True or False: No One Seems To Care About Cancer Until It Happens To Them

Ok, look I get it. Cancer is depressing. And no one really wants to talk about cancer (whether it’s lung cancer or pediatric cancer or colon cancer).  Everyone likes happy pictures and happy events and fun and laughter; not real life situations. Yeah, sure, folks will ‘like’ pictures of kids getting their wishes fulfilled and they’ll ask the obligatory ‘how are you feeling’ questions if you were just diagnosed. But honestly, all of that is on the surface. Most people think that if it’s not happening to them or their families, eh, no big deal. I know I’m probably over-simplifying this and I KNOW that there are some people who are really sympathetic. But how many of you are really taking the time to learn about lung cancer (or any other cancer) and understand the symptoms? You do know that you don’t have to be a smoker to get lung cancer right?? 

Be Aware of the Symptoms of Lung Cancer

Be Aware of the Symptoms of Lung Cancer

Listen, all I want you all to do is remember that if you need information or if you want to understand more about lung cancer, I’m here. All I’m doing is sharing the information that I wish I had known when mom was first diagnosed. Wooooooo, Lord knows I could have used some advice from others who had also gone through the diagnosis of lung cancer. I’m telling you that you will view life totally different AFTER you see it from the eyes of a cancer patient. It changes you. So I’m asking you now, take five minutes to learn just one fact about lung cancer. I’m not asking you to give money right now (even though that helps). Just simply read and share an article about a cancer patient or retweet some information about new advances in cancer research. It doesn’t cost you anything.

Don't Ask DID YOU SMOKE

Don’t Ask DID YOU SMOKE

You never know who you might help in the process. And we’re all here to help someone else right?  Take some time to show that you care. 

*Special thanks to the Dusty Joy Foundation for these awesome graphics.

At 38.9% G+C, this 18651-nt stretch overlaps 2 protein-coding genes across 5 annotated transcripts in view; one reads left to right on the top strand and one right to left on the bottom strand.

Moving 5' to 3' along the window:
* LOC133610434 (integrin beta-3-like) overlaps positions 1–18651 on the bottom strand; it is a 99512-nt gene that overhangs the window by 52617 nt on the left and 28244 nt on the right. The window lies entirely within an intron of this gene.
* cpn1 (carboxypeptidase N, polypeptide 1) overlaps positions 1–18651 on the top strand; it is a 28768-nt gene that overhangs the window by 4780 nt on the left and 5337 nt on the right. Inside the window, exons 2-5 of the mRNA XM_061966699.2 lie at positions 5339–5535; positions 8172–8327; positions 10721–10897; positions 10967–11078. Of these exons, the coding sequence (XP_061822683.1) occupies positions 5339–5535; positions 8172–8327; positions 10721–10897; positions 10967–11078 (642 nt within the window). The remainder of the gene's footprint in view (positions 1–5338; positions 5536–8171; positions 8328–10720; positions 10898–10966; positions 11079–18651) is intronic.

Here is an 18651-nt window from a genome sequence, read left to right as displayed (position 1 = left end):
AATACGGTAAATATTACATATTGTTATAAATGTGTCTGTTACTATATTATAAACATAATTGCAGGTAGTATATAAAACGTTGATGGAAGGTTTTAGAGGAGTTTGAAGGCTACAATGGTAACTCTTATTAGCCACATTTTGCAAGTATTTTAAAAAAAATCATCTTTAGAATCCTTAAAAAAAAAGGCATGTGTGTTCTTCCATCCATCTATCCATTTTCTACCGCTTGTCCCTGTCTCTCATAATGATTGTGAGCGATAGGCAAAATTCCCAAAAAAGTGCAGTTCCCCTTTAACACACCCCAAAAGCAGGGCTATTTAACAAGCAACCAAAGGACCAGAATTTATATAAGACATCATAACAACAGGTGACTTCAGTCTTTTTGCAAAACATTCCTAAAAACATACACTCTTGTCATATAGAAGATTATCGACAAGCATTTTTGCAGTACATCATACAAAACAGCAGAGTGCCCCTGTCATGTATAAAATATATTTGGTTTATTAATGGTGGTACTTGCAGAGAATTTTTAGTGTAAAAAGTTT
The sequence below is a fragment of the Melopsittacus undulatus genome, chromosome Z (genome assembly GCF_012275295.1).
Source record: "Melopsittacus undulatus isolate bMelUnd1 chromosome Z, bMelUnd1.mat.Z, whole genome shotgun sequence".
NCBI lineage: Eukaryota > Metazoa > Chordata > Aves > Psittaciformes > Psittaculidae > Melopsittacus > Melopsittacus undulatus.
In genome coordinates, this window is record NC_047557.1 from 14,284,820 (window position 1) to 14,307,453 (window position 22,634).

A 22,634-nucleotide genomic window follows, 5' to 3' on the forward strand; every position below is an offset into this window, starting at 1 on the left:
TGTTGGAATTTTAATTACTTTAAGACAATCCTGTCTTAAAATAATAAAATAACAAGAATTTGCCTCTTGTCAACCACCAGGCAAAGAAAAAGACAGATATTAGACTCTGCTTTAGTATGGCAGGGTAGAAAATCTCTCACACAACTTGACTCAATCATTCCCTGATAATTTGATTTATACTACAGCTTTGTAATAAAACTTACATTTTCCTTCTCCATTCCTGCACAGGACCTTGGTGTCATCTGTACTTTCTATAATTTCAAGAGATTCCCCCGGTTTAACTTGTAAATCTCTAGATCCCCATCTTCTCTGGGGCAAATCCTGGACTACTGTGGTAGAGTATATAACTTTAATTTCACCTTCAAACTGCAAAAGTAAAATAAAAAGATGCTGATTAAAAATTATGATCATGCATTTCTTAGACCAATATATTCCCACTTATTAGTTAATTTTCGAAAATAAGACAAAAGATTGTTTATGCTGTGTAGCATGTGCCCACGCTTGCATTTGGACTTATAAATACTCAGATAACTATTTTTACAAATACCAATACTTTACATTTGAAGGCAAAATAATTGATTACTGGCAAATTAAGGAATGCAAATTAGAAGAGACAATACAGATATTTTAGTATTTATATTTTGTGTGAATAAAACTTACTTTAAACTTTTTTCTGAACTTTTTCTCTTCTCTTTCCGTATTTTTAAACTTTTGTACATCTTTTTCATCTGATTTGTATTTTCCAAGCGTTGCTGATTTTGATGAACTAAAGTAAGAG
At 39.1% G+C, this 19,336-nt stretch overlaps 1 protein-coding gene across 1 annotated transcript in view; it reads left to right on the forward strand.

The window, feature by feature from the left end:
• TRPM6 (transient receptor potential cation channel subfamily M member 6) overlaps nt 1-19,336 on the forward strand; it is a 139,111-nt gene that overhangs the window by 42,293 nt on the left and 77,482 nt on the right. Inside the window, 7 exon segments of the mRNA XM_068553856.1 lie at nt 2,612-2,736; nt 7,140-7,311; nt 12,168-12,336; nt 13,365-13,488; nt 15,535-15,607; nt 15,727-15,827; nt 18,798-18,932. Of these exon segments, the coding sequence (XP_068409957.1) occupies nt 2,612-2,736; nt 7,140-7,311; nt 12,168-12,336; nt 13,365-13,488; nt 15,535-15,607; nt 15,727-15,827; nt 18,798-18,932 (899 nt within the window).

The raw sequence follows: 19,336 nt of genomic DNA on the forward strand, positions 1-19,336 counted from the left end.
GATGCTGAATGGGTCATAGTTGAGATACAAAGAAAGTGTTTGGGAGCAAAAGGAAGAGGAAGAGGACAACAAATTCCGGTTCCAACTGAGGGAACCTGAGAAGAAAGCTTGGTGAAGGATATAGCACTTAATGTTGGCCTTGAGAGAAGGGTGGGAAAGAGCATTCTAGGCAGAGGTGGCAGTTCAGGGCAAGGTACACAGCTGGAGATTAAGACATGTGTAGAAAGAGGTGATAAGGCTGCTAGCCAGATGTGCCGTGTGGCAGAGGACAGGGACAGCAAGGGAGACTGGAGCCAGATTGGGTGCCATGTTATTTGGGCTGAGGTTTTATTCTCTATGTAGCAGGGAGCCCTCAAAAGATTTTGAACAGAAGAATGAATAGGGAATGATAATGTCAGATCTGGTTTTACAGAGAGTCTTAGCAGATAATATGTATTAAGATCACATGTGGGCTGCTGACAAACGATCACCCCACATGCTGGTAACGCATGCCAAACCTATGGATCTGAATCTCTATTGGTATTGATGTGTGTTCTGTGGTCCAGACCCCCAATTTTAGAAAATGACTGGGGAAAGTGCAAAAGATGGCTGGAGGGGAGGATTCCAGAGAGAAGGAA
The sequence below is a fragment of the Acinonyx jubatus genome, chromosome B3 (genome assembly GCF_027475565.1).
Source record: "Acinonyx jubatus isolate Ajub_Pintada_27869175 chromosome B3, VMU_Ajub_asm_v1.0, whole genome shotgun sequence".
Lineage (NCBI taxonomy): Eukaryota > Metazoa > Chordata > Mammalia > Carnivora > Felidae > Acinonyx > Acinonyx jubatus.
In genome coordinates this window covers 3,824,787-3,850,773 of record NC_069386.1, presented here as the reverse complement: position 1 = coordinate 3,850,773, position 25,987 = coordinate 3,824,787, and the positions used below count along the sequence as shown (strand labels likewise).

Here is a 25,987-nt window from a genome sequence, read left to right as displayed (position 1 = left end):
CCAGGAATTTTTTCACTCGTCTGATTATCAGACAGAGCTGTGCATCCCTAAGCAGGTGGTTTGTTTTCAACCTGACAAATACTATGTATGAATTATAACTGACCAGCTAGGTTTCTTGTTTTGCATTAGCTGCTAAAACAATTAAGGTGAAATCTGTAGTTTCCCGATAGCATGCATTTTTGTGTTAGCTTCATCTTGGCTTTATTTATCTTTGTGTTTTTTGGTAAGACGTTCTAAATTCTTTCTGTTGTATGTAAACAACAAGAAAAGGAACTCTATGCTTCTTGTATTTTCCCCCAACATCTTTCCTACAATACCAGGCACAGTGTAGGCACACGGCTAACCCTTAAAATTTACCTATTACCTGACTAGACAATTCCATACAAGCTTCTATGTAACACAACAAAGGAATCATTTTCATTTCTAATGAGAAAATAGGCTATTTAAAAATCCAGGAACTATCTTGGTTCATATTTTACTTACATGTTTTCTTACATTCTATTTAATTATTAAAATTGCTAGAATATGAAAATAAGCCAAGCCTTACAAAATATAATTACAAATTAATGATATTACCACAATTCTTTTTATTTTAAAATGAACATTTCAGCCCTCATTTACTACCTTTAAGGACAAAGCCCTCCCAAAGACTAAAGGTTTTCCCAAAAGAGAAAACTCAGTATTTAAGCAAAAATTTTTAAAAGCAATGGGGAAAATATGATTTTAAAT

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To Vote Or Not To Vote — Your Decision Affects Your Health

Let’s make something very clear…I already voted and I was never planning on NOT voting.  However, I was very disturbed to find out that some folks are DEBATING on whether or not to vote. WHY? I know it’s ‘just the midterm’ elections but the outcome still matters right? Doesn’t matter whether it’s a local or national election. Those who choose not to vote are the same folks who get upset that the roads have too many potholes and no one is trying to fix them.

voting machine

Old school voting machine that I remember as a kid

I don’t know about the rest of you, but I grew up in a family who made voting a rite of passage. I can remember when my family planned our day around voting and nothing else mattered that day until my parents voted. I couldn’t wait until I was old enough to get behind that curtain and pull the lever. There was an air of mystery surrounding such an adult-related activity. What was behind that curtain where you could only see someone’s legs? What were they doing and what made folks stand in line just to get in a booth and pull levers? And, what happened after you were finished? Why did we go home and watch the ‘election returns’? I was so excited to register to vote and cast my ballot when I turned 18. My dad taught American History and Civics, so um, yeah, I was raised to vote! My mom was in college in the mid 60’s when there were sit-ins and marches and general unrest. Maybe those who don’t vote have never heard the stories about racial tension and how voting was the ONLY way to get equal rights for EVERYONE, not just minorities.

Nowadays folks are SO apathetic. Why is that? What happened that made folks so blah? To me it’s bigger than whether or not your candidate won, but about being allowed to actually vote for your choice of candidate. A democratic society is a free society. And it really should be bigger than the party with which you associate. Maybe those who don’t vote truly don’t understand that the people we choose to vote for represent us on issues that truly matter. I don’t know about ya’ll, but I want someone who will make the right decision when it comes to my health, my livelihood and my future. I’m a taxpayer and I deserve to have a say in where my money goes right?

Take some time to check out the National Institutes of Health (NIH) website (part of the U.S. Department of Health and Human Services) and you’ll find hundreds of medical research and funding opportunities relating to health issues and diseases such as dementia, drug abuse, lung cancer, Parkinson’s disease and Alzheimer’s.

In short, Congress has a budget process that determines how much money is “given” to the NIH and the members of Congress pass legislation that gives the federal government authority over how to spend our tax dollars. Guess who puts the members of Congress in office?

vote!

I’m saying all of this say that your vote can change who makes decisions about issues that affect you, your family members and your friends. I know that in theory, this process is much more complicated than I am making it sound. But that’s because historically, we’ve made it more complicated than it has to be.

Short version: If you want to find a cure for any type of cancer or genetic diseases or brain disorders or cystic fibrosis or mental health or suicide or violence against women, cast your ballot and then hold your representative accountable.

Simply put, voting says you care.